The Undergraduate Student Government discussed the Honor Committee and the Committee on Discipline applicant selection process and the possible replacement of Blackboard during its weekly meeting on Sunday, March 31.
Spring sports are in full swing. Here are recaps of some of this weekend’s action.
Every semester, members of the Lettuce Club at the University of Minnesota Duluth gather for a lettuce head eating competition. The rules are simple: any salad dressing is allowed, students pay two dollars to compete (one dollar if you bring your own lettuce head), and the person who finishes their lettuce first becomes “The Head of Lettuce.” The people who come in second and third place are awarded the titles of “The Half Wedge” and “The House Salad,” respectively.
President Donald Trump recently announced his nomination of Michael Kratsios ’08 to serve as the Chief Technology Officer (CTO) of the United States, filling a seat that has been vacant since the Obama administration.
On the morning of Friday, Mar. 29, the Philippine government arrested Filipina journalist and Time Person of the Year Maria Ressa ’86 as she disembarked from her flight from San Francisco over an alleged violation of the Securities Regulation Code and an anti-dummy law.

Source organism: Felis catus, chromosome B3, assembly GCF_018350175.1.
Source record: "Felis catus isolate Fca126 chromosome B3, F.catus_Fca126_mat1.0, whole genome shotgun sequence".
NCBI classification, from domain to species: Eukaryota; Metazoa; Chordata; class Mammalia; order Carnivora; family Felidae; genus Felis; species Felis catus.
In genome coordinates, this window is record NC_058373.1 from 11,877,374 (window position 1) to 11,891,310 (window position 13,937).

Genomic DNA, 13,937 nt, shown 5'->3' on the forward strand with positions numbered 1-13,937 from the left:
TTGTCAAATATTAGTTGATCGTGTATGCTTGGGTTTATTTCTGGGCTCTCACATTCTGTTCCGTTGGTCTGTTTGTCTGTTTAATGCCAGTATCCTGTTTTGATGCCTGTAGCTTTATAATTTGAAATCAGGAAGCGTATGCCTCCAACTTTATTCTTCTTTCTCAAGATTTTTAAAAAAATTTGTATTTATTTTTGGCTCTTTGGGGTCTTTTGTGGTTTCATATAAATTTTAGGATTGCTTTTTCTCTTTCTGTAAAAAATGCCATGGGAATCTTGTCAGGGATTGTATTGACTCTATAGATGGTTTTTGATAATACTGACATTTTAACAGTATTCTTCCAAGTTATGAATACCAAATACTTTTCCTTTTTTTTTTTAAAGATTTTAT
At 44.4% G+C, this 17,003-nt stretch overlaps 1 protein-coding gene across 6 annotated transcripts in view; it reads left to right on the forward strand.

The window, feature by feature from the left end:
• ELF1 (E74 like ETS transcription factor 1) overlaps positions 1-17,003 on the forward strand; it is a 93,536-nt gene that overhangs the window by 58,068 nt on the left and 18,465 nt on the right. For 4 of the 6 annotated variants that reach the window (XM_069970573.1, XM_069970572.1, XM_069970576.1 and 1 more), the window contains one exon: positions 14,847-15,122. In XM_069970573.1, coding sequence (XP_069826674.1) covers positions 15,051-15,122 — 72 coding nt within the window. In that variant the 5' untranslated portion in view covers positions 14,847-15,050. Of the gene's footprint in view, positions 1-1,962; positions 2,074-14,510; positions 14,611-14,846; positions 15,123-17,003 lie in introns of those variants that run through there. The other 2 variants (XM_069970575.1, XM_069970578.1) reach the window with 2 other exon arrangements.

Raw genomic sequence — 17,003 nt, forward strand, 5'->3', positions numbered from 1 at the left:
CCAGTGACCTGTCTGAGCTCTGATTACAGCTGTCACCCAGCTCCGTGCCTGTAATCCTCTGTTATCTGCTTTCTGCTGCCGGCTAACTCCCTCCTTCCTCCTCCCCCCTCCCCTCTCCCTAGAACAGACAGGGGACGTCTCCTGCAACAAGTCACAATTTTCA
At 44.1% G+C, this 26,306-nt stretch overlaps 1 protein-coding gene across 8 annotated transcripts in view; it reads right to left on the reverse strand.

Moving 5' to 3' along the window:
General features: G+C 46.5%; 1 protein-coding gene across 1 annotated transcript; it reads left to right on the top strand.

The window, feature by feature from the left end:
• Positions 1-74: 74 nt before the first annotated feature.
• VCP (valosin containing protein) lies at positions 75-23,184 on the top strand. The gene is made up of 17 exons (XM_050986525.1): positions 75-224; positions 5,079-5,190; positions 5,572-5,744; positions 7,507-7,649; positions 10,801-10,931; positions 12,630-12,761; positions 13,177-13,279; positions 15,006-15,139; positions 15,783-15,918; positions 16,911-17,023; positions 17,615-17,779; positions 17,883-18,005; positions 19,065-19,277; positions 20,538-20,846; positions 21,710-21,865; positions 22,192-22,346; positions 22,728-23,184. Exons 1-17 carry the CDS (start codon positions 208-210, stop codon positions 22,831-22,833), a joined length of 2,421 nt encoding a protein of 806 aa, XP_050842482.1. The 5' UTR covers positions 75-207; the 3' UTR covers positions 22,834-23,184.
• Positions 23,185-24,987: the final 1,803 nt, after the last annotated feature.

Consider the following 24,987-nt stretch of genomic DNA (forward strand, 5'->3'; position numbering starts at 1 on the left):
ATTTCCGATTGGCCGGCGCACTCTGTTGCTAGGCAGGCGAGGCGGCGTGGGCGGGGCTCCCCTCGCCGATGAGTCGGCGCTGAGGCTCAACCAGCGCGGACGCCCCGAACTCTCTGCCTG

As SHARE Peers, we wish to distinguish the role of SHARE (Sexual Harassment/Assault Advising, Resources and Education), which serves our campus as a safe, supportive, and confidential space for survivors of interpersonal violence, from the Title IX office, which provides a means of seeking disciplinary action for sexual misconduct. Recently, we discovered that several campus bathroom signs delineating sources of support on campus relating to interpersonal violence had been vandalized. We find it distressing both that a survivor in our community feels unprotected and that this message could potentially deter other survivors from coming to SHARE.
Lacrosse, as they say, is a game of runs. Princeton men’s lacrosse (3–6, 0–3 Ivy) has recently found itself too often on the wrong end of those runs. A 7–1 run in a loss to Johns Hopkins. A 12–1 run in a loss at Penn. A 6–1 run in a loss to Yale. Most recently, Princeton suffered a 6–1 Brown run in the second half of its 14–10 loss to the Bears (4–5, 2–0) this Saturday at Sherrerd Field.